Jemin’s eyes flicked every which way but toward Philip’s.

“Out with it.” Philip casually inspected his nails, feigning indifference.

“Fine. My sources entered the farm this summer. Honing encountered them on the trail and invited them in. He’s given them safe harbor.”

“We’re talking about the feral boys who abandoned the village?”

“Well… Yes.” Jemin’s expression conveyed a stuttering defiance. “The convicts don’t take kindly to ferals, so those boys’ situation is precarious, and they asked me to keep their secret.”

“You think Berg visited the old man and invited him to shelter?”

Jemin nodded. “Yep. Couldn’t imagine anybody else making the offer. The crazy man we met on the path wouldn’t help an elder.”

“I understand why you kept quiet about those kids. And I sort of understand why Berg would hide them; he probably isn’t sure how we’d react to ferals.”

“Naturally. Federal policy is pretty harsh, and we’re a government team.”

“I’m not crazy about religious ferals, personally. They used to string men like me up by the ankles. Imagine gradually suffocating as your intestines crush down on your lungs. Hard to understand why brutal murders pleased an all loving god. But if it makes any difference, I don’t have a strong prejudice against those particular boys. That village and that ancient man just saddened me. Nobody called for to be born out here, isolated and brought up to believe in the supernatural. I wouldn’t report them.”

Jemin gave him a complicated look. He clearly had something else to say, but he merely nodded.

“One more detail,” said Philip. “Berg also lied about the five individuals who absconded.”

“Didn’t know about those guys. And I didn’t notice him lying. Not my job to nose inside other people’s heads.”

Implying “I don’t care” and “that’s your job.” Jemin had reverted to his usual pissy self. He slapped his notebook shut and slid it into his jacket’s oversized pocket. End of conversation, apparently.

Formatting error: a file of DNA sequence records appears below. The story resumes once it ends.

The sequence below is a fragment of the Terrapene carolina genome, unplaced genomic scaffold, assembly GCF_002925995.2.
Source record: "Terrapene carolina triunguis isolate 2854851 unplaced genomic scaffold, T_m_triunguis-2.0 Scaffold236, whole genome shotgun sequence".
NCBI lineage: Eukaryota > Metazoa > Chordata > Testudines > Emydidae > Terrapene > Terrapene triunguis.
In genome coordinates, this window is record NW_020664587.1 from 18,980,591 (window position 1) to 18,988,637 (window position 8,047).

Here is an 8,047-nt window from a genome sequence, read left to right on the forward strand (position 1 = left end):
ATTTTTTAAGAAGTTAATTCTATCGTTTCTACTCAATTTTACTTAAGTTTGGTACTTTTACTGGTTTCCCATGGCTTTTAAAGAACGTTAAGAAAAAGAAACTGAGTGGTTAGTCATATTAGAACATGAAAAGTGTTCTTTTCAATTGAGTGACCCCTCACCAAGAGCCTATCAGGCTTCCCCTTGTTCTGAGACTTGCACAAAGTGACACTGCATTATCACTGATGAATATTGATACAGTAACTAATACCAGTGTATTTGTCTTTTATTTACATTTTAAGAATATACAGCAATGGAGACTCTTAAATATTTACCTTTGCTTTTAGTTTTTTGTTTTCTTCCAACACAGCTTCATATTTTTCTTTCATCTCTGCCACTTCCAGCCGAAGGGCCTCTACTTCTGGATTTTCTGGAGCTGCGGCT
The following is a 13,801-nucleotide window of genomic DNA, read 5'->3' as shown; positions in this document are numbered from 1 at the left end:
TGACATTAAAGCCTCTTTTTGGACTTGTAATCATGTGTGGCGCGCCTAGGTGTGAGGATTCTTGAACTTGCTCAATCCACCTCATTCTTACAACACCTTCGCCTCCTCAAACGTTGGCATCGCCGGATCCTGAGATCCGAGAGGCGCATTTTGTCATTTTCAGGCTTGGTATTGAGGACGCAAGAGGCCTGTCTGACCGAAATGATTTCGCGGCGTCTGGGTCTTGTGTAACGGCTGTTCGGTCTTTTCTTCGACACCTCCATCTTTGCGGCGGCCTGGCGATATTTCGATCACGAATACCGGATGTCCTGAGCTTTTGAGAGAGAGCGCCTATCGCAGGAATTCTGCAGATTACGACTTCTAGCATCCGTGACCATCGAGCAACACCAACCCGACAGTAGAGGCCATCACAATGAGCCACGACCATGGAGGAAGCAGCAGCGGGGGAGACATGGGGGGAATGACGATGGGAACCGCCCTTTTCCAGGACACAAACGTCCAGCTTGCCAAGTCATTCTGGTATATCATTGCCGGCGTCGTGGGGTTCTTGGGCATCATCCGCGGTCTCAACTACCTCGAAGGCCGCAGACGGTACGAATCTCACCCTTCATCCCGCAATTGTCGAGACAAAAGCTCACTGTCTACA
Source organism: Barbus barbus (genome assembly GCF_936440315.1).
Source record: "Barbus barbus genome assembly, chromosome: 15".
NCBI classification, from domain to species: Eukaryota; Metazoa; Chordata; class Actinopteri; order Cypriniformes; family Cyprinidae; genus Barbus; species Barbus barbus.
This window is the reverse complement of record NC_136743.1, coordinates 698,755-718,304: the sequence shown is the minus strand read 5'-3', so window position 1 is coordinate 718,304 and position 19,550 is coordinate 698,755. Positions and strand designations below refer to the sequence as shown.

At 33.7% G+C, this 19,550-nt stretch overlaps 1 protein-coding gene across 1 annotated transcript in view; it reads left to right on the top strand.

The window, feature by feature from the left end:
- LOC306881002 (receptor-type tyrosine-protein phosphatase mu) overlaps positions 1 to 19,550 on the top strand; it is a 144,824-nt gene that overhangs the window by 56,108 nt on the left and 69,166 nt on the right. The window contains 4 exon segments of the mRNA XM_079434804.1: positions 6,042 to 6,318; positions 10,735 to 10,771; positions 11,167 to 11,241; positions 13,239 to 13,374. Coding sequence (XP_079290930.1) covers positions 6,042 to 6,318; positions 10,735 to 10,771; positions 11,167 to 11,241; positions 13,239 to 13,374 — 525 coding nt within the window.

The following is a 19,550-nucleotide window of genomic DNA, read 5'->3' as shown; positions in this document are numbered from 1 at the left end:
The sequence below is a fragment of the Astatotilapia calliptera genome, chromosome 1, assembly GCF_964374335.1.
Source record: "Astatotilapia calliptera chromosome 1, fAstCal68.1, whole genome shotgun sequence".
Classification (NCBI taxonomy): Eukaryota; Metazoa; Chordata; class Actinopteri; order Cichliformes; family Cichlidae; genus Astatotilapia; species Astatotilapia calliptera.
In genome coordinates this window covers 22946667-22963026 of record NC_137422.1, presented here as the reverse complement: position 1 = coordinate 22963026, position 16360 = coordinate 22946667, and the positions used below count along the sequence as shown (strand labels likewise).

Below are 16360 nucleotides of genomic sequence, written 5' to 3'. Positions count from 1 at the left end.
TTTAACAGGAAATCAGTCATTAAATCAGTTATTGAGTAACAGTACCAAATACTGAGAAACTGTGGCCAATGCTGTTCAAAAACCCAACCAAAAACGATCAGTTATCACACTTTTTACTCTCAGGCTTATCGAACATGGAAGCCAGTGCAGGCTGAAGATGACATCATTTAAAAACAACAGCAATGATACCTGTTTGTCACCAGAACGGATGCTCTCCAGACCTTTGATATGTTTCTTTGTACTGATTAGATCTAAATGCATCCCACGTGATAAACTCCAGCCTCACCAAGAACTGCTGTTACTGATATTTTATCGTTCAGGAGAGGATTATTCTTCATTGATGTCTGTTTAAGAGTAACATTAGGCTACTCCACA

“You going to talk to those fer—those villagers?”

“No. I’m going to research the nuclear accident, the fallout, the ironworks, the surrounding townships, cover about three-hundred years. I’ll be useless when I’m done, buzzed-up but too tired to move. The chip really burns through acetylcholine.”

“Sure, but when will you tell them about Canann?”

Jemin glowered. “What would I say? They consider suicide a mortal sin. And how would I dodge the legal and ethical implications without lying?”

“So lie or omit the details. Just let them know he passed. For closure; you know?”

The historian squirmed. Philip waited, sensing a struggle to express emotion or divulge a confidence.

Pink splotched Jemin’s cheeks, and he blurted, “They’ll grieve, and other people’s grief confuses me. Sure, I feel terrible about the old man’s death, but those boys will feel terrible in a different way I won’t quite grasp.”

Now Philip felt uncomfortable, the admission so intense and raw. “Well, they were close, kin and or compatriots.”

“It’s been worse since the implant, as if the chip puts a damper on my feelings, primitive midbrain impulses,” Jemin quietly added, almost to himself. “I’ll have to investigate the topic…later.”

Typical, transforming anxiety into a research project. “Glad you noticed the change. Be mindful of your perceptions, especially this early on. Engraftoxenophobia is a real issue.”

Jemin straightened up and firmed what passed for his chin. “I am self-aware enough to realize emotions were never my strong suit,” his tone snippy. “Don’t worry. I won’t a take a bottle opener to my skull. And unlike perceivers, we usually don’t commit suicide.”

Maybe not. But you do turn into robots.

Verbal distancing accomplished, the quirky little man added physical distance by marching off toward camp. Philip headed to the office and chatted up the adorable Roselle. She supplied him with the information on the escapes and favored him with smiles, fluttering long eyelashes, and displays of significant cleavage. Pity she was playing to the wrong audience. On the long chilly walk across the barren field, Philip Spool speculated about those missing prisoners, Berg’s personal integrity, and Jemin’s personality, such as it was, eroding with each use of his chip.


About the author


Bio: Writing about unusual people in unusual situations with works falling somewhere between science fiction and contemporary fantasy. Author of Harmony Lost and Discord and Harmony, available direct from website or multiple ebook retailers.